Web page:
Implication of intraoperative sentinel node imprint cytology for consent in the SNAC trial

    ANZ JOURNAL OF SURGERY, Issue 3 2004
    Melissa A. Bochner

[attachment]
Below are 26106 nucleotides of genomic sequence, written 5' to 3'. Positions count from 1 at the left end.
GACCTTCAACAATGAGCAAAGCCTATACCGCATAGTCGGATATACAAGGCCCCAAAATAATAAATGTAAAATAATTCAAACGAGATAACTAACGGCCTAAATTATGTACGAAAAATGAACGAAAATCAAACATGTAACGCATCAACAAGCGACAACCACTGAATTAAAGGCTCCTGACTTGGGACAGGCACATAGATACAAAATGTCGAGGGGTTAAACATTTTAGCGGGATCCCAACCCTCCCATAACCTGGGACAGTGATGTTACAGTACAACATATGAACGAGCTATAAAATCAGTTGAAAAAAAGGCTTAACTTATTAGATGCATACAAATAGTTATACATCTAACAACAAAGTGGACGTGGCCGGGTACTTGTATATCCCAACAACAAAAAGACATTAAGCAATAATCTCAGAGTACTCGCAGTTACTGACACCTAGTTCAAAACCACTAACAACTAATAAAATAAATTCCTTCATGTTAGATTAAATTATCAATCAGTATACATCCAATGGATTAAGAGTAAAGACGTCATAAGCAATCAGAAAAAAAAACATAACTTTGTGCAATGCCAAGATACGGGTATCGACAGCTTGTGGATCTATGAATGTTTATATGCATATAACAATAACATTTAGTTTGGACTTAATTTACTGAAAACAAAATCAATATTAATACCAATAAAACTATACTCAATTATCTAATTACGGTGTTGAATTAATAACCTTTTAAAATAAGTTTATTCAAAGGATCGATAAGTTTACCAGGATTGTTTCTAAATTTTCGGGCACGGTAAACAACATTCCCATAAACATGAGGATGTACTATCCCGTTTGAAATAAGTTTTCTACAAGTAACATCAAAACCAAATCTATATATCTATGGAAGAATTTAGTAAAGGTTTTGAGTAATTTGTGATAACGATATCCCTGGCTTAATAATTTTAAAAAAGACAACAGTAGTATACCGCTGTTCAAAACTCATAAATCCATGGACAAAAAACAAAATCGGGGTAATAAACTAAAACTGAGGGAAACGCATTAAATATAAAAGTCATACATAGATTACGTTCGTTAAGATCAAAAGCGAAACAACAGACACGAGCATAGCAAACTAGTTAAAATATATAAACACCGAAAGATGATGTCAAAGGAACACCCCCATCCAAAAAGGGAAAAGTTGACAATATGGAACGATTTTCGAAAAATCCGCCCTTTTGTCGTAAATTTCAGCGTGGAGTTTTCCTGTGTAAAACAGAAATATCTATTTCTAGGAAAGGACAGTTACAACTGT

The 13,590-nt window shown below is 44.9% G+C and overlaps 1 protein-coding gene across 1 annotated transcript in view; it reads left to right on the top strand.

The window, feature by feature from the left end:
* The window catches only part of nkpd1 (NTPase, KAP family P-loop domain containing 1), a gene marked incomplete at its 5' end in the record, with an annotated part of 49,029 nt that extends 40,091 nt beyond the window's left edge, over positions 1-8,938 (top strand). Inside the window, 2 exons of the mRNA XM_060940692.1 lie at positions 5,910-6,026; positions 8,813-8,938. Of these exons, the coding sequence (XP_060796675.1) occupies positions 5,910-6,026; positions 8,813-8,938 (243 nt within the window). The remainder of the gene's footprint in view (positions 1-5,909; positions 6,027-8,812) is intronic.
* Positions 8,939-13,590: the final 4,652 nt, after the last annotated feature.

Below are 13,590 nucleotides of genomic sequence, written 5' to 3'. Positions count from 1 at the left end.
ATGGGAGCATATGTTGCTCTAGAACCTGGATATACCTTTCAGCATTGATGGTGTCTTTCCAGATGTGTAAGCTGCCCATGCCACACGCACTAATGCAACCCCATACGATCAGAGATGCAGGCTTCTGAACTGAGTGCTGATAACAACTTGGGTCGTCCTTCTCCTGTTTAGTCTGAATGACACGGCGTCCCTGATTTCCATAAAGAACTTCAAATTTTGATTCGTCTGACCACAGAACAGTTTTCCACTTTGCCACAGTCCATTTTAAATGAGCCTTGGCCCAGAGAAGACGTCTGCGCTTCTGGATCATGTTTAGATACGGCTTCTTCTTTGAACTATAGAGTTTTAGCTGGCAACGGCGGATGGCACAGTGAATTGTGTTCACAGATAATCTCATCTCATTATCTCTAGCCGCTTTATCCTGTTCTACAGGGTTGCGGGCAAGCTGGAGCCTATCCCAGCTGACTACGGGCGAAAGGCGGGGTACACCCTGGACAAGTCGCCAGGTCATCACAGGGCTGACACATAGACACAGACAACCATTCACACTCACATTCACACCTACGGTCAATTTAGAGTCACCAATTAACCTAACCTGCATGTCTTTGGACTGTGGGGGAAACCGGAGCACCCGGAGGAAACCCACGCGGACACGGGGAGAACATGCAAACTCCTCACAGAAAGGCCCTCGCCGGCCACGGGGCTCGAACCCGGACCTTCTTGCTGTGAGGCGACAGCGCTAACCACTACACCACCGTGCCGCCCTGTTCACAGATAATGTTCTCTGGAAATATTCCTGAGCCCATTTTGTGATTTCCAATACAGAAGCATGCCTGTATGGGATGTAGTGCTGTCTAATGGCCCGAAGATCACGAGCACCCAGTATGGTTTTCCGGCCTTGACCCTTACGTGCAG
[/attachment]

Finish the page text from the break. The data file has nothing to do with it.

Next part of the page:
Background: Women randomized into the sentinel node biopsy-only arm of the Sentinel Node versus Axillary Clearance Trial require axillary clearance if the sentinel node is unable to be identified, or if the sentinel node contains metastases. The aim of the present study was to determine the likelihood of immediate and delayed axillary clearance in patients in the trial when nodes were subjected to intraoperative imprint cytology. Methods: A prospective database for 400 patients with operable breast cancer was analysed to determine the likelihood of lymph node involvement according to tumour size. The ability to successfully remove a sentinel node and the accuracy of intraoperative imprint cytology of sentinel nodes was investigated. These data were used to predict the likelihood of patients proceeding to immediate or delayed axillary clearance. Results: The rate of lymph node involvement was 0%, 10%, 30%, and 53% in tumours measuring <5 mm, 6,10 mm, 11,20 mm and 21,30 mm, respectively. A sentinel node was identified in 95% of cases. In a series of 79 consecutive cases using intraoperative imprint cytology, 37% of sentinel nodes containing metastases were identified intraoperatively. The estimated likelihood of undergoing immediate axillary clearance therefore ranges from 5% for tumours <5 mm, up to 24% for tumours 21,30 mm. Similarly the likelihood of delayed clearance ranges from 0% to 32% depending on tumour size. Conclusions: It is possible to give detailed and accurate information to patients undergoing sentinel node biopsy about both the risk of lymph node involvement and the likelihood of requiring immediate or secondary axillary clearance. [source]